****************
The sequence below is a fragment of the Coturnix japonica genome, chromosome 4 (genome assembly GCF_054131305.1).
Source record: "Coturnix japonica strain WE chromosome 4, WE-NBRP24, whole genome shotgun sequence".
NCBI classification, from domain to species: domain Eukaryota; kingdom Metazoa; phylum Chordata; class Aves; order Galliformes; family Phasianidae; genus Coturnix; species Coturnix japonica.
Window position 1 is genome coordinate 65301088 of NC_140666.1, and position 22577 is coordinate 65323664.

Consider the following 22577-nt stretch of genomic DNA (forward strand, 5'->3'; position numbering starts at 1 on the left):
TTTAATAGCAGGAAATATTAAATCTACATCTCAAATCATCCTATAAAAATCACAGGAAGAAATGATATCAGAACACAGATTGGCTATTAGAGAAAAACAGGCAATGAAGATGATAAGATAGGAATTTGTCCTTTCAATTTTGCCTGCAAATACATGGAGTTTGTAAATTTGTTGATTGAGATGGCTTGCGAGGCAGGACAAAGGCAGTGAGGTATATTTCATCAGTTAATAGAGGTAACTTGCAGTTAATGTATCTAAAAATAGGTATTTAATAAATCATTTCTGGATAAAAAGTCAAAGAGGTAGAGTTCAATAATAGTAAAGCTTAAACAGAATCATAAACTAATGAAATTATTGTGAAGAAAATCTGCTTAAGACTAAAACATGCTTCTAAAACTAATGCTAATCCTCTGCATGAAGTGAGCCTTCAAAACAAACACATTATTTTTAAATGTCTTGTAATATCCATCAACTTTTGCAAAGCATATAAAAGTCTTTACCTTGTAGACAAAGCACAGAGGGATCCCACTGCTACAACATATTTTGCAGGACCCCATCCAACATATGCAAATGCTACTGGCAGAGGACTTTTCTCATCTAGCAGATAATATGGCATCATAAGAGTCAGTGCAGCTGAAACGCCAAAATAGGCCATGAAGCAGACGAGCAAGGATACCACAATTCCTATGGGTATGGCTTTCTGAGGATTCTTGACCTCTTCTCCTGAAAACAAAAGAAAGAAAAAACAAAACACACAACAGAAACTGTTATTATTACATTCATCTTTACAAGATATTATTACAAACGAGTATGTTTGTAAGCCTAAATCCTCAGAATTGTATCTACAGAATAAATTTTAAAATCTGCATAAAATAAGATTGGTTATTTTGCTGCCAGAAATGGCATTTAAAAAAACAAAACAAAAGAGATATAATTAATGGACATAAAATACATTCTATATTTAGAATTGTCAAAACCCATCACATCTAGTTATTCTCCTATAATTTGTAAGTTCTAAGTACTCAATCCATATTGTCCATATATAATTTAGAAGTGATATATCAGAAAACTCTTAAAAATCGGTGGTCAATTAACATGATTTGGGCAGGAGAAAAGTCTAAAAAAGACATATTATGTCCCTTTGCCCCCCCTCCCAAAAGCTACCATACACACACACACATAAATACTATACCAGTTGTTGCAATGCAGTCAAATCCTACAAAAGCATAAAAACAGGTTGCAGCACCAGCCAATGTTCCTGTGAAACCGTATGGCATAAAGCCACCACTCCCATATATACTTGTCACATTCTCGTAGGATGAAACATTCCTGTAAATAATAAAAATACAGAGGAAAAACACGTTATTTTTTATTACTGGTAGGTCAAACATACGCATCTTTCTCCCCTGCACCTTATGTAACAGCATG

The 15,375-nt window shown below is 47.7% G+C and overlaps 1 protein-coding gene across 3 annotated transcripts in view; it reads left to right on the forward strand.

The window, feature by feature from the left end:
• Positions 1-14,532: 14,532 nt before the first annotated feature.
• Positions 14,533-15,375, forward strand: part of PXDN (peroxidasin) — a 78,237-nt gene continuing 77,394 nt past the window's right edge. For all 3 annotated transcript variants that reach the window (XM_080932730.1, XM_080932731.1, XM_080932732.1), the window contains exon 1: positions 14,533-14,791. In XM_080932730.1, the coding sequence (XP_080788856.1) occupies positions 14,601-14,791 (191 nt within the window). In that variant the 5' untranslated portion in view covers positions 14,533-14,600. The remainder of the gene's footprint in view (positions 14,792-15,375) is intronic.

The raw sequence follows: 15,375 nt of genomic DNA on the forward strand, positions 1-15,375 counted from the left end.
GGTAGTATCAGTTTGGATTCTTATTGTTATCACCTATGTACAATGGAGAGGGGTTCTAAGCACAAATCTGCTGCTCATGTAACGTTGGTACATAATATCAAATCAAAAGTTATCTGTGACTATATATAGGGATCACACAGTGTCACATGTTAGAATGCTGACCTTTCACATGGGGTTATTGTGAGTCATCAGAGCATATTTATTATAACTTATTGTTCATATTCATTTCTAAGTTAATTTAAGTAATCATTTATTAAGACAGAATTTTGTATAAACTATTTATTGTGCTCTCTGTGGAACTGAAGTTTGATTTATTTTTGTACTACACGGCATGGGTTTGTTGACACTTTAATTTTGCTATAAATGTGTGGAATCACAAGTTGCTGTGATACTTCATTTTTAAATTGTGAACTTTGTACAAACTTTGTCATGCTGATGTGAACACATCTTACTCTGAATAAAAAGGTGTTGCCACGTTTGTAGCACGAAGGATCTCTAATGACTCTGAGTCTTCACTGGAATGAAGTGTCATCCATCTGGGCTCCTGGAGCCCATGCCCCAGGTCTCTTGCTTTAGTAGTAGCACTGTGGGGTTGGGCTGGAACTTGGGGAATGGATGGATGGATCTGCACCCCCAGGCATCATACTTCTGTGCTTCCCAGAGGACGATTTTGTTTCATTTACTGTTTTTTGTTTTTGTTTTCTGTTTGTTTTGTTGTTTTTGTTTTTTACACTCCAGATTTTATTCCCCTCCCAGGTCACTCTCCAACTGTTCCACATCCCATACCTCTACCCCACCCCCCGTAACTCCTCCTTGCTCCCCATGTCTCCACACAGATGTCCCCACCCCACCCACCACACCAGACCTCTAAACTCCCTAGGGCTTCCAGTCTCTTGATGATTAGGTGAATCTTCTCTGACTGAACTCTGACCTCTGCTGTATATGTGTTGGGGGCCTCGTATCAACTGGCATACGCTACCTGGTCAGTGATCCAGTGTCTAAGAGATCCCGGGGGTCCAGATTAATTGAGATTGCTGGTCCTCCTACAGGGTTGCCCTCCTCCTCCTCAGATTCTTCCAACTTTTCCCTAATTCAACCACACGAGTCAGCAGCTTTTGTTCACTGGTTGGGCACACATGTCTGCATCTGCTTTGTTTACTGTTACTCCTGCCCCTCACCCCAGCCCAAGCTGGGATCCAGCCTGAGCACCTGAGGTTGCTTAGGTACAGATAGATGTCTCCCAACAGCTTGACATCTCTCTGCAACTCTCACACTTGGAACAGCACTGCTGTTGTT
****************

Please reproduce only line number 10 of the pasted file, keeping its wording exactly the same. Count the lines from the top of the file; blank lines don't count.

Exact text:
• Positions 14,533-15,375, forward strand: part of PXDN (peroxidasin) — a 78,237-nt gene continuing 77,394 nt past the window's right edge. For all 3 annotated transcript variants that reach the window (XM_080932730.1, XM_080932731.1, XM_080932732.1), the window contains exon 1: positions 14,533-14,791. In XM_080932730.1, the coding sequence (XP_080788856.1) occupies positions 14,601-14,791 (191 nt within the window). In that variant the 5' untranslated portion in view covers positions 14,533-14,600. The remainder of the gene's footprint in view (positions 14,792-15,375) is intronic.